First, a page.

The United States and its citizens have incurred national debt that is almost $20 trillion. That’s $61,500 each of us owes to holders of our debt such as foreign governments. But how big is a trillion dollars? Answer: if you purchased a new Lincoln auto for $50,000 every day, it would take over 54,000 years to use up the trillion bucks.
Our federal government operates on a fiscal basis from the beginning of October to the end of September. For year 2017 that started October 1, 2016, interest paid on national debt amounts to $285 billion through eight months (May 2017) of the current fiscal year.
The loss of taxpayer extractions amplifies in cost and expense when daily interest of more than $1 billion is added to increased government spending. No politician, no actuary, no economist, no mathematician can explain a future that includes racking up perpetual budget deficits and overwhelming interest costs.
Interest rate yields for holders of our debt such as treasury bills and TIPS (treasury inflation-protected securities) are less than 1% (.08%). When the interest rate cost increases even a small amount, our interest costs on national debt increases exponentially by billions of dollars annually.
The end game is a vast black hole of fiscal uncertainty. Government spending has slipped through the constraints of need into the province of reckless discretionary profligate squandering.
Here’s an example of misleading (stupid?) economics: When government officials moderate spending growth by 1%, they boast that the national debt is being reduced. That is not true; the truth is that the deficit (the national debt) is simply growing at a slightly slower rate.
The COP21 Global Warming conference in Paris began November 30, 2015 and concluded December 12th. The agreement among more than 190 participating nations was that temperatures would be increased by less than 2?C (3.6?F) compared with the pre-industrial period. More than 100 representatives from the USA attended the conference.
Total attendance at the Paris conference varied by reporting source from 38,000 to 55,000 attendees from participating nations. President Obama’s motorcade cost $785,000 for leased vehicles and security. The total cost of sending more than 100 government officials on this junket was $2 million. Why would IRS Chief Koskinen and other agency officials need to spend almost 2 weeks in Paris listening to 300 speakers?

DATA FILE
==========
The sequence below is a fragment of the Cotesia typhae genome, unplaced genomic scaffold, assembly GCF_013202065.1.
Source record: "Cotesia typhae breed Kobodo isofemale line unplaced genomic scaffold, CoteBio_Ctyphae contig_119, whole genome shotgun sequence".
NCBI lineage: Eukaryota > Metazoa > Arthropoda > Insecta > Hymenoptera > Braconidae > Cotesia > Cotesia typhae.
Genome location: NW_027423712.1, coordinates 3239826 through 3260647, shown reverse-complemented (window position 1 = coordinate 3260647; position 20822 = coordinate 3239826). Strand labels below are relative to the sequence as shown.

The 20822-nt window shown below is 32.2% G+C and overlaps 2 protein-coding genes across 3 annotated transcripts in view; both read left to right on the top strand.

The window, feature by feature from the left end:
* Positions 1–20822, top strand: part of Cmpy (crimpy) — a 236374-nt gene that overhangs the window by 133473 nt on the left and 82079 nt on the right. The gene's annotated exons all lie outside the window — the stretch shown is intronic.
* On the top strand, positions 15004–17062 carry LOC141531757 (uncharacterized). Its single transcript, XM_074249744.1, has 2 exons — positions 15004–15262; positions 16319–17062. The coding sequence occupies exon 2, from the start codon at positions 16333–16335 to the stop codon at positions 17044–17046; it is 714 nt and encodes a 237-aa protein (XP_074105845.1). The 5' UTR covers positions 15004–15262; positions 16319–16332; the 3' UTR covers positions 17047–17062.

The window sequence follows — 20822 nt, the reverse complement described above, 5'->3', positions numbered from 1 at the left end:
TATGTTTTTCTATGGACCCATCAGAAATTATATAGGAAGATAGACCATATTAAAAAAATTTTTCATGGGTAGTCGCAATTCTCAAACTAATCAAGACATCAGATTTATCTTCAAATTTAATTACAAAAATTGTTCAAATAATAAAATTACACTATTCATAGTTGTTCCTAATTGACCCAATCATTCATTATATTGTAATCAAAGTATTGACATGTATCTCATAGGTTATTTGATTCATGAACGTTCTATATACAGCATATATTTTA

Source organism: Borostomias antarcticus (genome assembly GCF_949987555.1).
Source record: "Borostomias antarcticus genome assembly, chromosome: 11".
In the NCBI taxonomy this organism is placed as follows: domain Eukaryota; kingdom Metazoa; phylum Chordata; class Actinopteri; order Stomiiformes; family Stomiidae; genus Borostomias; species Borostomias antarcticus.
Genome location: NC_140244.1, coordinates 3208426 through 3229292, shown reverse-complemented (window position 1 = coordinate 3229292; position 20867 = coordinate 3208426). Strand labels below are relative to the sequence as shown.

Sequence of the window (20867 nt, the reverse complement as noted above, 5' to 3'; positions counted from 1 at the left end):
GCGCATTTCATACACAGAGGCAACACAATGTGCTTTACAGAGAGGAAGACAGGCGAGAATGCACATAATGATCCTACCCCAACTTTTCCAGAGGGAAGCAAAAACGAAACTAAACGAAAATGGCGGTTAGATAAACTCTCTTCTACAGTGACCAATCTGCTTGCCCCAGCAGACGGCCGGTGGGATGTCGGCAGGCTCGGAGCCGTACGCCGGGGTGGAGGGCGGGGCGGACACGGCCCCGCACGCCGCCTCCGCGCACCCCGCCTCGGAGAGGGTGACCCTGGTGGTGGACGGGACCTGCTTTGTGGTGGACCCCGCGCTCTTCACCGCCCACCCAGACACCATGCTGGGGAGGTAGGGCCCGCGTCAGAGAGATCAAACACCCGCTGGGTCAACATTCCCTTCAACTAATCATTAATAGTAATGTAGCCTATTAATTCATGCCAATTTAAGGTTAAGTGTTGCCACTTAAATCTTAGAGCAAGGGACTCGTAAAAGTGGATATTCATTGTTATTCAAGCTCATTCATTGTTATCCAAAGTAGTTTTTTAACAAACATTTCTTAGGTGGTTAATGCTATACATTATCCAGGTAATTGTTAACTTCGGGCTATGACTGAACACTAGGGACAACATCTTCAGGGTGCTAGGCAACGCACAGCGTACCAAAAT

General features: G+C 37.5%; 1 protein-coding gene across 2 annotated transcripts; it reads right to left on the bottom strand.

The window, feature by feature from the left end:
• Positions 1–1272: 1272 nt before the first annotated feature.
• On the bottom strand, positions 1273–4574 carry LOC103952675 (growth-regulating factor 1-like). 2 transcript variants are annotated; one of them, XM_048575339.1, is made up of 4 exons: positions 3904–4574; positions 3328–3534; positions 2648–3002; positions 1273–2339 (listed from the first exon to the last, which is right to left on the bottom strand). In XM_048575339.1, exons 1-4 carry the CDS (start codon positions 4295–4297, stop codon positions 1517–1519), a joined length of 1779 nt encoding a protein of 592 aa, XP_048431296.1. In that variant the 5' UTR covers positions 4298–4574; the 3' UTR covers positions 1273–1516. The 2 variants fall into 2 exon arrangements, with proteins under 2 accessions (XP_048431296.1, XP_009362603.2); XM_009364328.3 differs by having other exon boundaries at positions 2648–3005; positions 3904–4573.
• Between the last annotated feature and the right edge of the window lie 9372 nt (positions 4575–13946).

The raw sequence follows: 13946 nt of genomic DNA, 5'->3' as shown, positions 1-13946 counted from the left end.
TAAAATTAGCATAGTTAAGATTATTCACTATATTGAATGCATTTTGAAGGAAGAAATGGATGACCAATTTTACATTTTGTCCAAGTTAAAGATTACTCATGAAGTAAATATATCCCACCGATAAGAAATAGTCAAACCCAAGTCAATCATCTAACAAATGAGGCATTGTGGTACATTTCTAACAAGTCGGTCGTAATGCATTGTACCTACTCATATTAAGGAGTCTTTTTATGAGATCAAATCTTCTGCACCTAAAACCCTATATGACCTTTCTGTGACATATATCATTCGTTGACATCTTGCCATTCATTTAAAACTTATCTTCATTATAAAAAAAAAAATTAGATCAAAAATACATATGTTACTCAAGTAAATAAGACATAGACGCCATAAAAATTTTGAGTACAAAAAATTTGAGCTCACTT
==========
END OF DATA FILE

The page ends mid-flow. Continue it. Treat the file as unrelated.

The federal healthcare budget for 2017 is more than $1 trillion. Medicare is pegged at $590 billion, Medicaid budget is $385 billion, healthcare subsidies total $51 billion and Children’s Health Insurance Program (CHIP) is $15 billion.
Here are some reasonable assumptions about healthcare: 1. There will always be 20 to 30 million uninsured citizens, 2. The pay of doctors and other healthcare workers will incline at the rate of the consumer price index (CPI) also called ‘inflation.’ 3. Drug companies and hospitals must make a profit; non-profits simply plough ‘would-be’ profits back into the mission of the organization.
Here are some ways to bend the healthcare cost curve (downward) ?: Exchange data with IRS and remove cheaters from the rolls of insurance premium subsidies. Charge everyone for ER visits and re-purpose emergency rooms to emergencies only. (For those who can’t afford the ER ‘fee’, establish civic charities supported by churches, businesses and individuals who can screen local subsidy applicants.)
Sell insurance policies across state lines. Cap malpractice settlements and get trial lawyers out of the racket of (greedy) astronomical settlements. Streamline Congressional rules for passing healthcare and other legislation. Congressmen and women have created a tangled web of intricate and complex rules that convey the illusion that progress is being made. The fact is that Murphy’s Law prevails: ‘Workload (debate) expands to fill the time available.’
USPS losses since 2001 exceed $70 billion; it’s time to privatize the delinquent postal service controlled by unions. Amtrak chugs along losing about $1 billion each year; gift this outfit over to railroaders. NFIP (National Flood Insurance Program) is in debt to Treasury (U.S. taxpayers) $23 billion; give (not sell) the agency to Warren Buffett. There are 23 million government jobs and just 12 million manufacturing jobs in the nation; threshold of tyranny?
Our moral compass has been replaced with political correctness. The People must regain control, not by conflict of insurrection but by force of will.